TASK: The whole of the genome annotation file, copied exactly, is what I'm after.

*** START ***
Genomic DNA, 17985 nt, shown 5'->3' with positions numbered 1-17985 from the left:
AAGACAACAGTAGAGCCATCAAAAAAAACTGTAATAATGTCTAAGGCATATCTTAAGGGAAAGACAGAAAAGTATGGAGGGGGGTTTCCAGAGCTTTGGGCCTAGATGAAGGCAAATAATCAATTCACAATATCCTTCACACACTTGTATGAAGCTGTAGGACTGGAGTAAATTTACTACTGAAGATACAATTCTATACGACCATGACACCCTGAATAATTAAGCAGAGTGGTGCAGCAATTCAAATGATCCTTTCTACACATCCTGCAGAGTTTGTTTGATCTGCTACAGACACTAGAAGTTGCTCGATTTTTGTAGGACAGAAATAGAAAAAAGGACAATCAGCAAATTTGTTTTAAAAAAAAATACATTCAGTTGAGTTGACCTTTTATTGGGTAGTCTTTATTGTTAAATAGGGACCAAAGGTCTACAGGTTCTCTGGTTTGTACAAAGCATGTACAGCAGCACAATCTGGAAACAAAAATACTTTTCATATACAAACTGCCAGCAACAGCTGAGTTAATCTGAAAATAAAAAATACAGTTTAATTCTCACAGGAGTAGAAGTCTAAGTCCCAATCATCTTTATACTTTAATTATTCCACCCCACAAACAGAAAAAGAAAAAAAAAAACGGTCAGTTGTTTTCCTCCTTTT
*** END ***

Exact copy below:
Genomic DNA, 17985 nt, shown 5'->3' with positions numbered 1-17985 from the left:
AAGACAACAGTAGAGCCATCAAAAAAAACTGTAATAATGTCTAAGGCATATCTTAAGGGAAAGACAGAAAAGTATGGAGGGGGGTTTCCAGAGCTTTGGGCCTAGATGAAGGCAAATAATCAATTCACAATATCCTTCACACACTTGTATGAAGCTGTAGGACTGGAGTAAATTTACTACTGAAGATACAATTCTATACGACCATGACACCCTGAATAATTAAGCAGAGTGGTGCAGCAATTCAAATGATCCTTTCTACACATCCTGCAGAGTTTGTTTGATCTGCTACAGACACTAGAAGTTGCTCGATTTTTGTAGGACAGAAATAGAAAAAAGGACAATCAGCAAATTTGTTTTAAAAAAAAATACATTCAGTTGAGTTGACCTTTTATTGGGTAGTCTTTATTGTTAAATAGGGACCAAAGGTCTACAGGTTCTCTGGTTTGTACAAAGCATGTACAGCAGCACAATCTGGAAACAAAAATACTTTTCATATACAAACTGCCAGCAACAGCTGAGTTAATCTGAAAATAAAAAATACAGTTTAATTCTCACAGGAGTAGAAGTCTAAGTCCCAATCATCTTTATACTTTAATTATTCCACCCCACAAACAGAAAAAGAAAAAAAAAAACGGTCAGTTGTTTTCCTCCTTTT